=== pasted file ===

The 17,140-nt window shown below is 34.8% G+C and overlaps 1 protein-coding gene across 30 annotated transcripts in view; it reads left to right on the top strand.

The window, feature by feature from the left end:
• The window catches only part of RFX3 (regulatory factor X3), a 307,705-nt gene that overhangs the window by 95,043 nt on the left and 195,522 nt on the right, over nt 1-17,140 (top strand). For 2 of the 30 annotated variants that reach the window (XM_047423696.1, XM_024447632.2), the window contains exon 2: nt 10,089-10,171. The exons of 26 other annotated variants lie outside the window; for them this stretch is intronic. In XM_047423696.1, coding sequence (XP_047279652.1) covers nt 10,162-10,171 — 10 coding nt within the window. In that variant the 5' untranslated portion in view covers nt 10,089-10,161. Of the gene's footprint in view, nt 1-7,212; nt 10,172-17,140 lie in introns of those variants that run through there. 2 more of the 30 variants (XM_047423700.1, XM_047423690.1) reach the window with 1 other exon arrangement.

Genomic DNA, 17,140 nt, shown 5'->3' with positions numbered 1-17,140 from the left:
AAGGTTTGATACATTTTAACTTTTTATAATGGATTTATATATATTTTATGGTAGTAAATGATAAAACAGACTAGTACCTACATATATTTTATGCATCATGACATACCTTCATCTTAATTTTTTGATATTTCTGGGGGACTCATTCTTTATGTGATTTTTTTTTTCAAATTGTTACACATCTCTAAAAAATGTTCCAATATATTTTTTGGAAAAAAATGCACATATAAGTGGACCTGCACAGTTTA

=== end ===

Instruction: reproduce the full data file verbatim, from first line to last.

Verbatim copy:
The 17,140-nt window shown below is 34.8% G+C and overlaps 1 protein-coding gene across 30 annotated transcripts in view; it reads left to right on the top strand.

The window, feature by feature from the left end:
• The window catches only part of RFX3 (regulatory factor X3), a 307,705-nt gene that overhangs the window by 95,043 nt on the left and 195,522 nt on the right, over nt 1-17,140 (top strand). For 2 of the 30 annotated variants that reach the window (XM_047423696.1, XM_024447632.2), the window contains exon 2: nt 10,089-10,171. The exons of 26 other annotated variants lie outside the window; for them this stretch is intronic. In XM_047423696.1, coding sequence (XP_047279652.1) covers nt 10,162-10,171 — 10 coding nt within the window. In that variant the 5' untranslated portion in view covers nt 10,089-10,161. Of the gene's footprint in view, nt 1-7,212; nt 10,172-17,140 lie in introns of those variants that run through there. 2 more of the 30 variants (XM_047423700.1, XM_047423690.1) reach the window with 1 other exon arrangement.

Genomic DNA, 17,140 nt, shown 5'->3' with positions numbered 1-17,140 from the left:
AAGGTTTGATACATTTTAACTTTTTATAATGGATTTATATATATTTTATGGTAGTAAATGATAAAACAGACTAGTACCTACATATATTTTATGCATCATGACATACCTTCATCTTAATTTTTTGATATTTCTGGGGGACTCATTCTTTATGTGATTTTTTTTTTCAAATTGTTACACATCTCTAAAAAATGTTCCAATATATTTTTTGGAAAAAAATGCACATATAAGTGGACCTGCACAGTTTA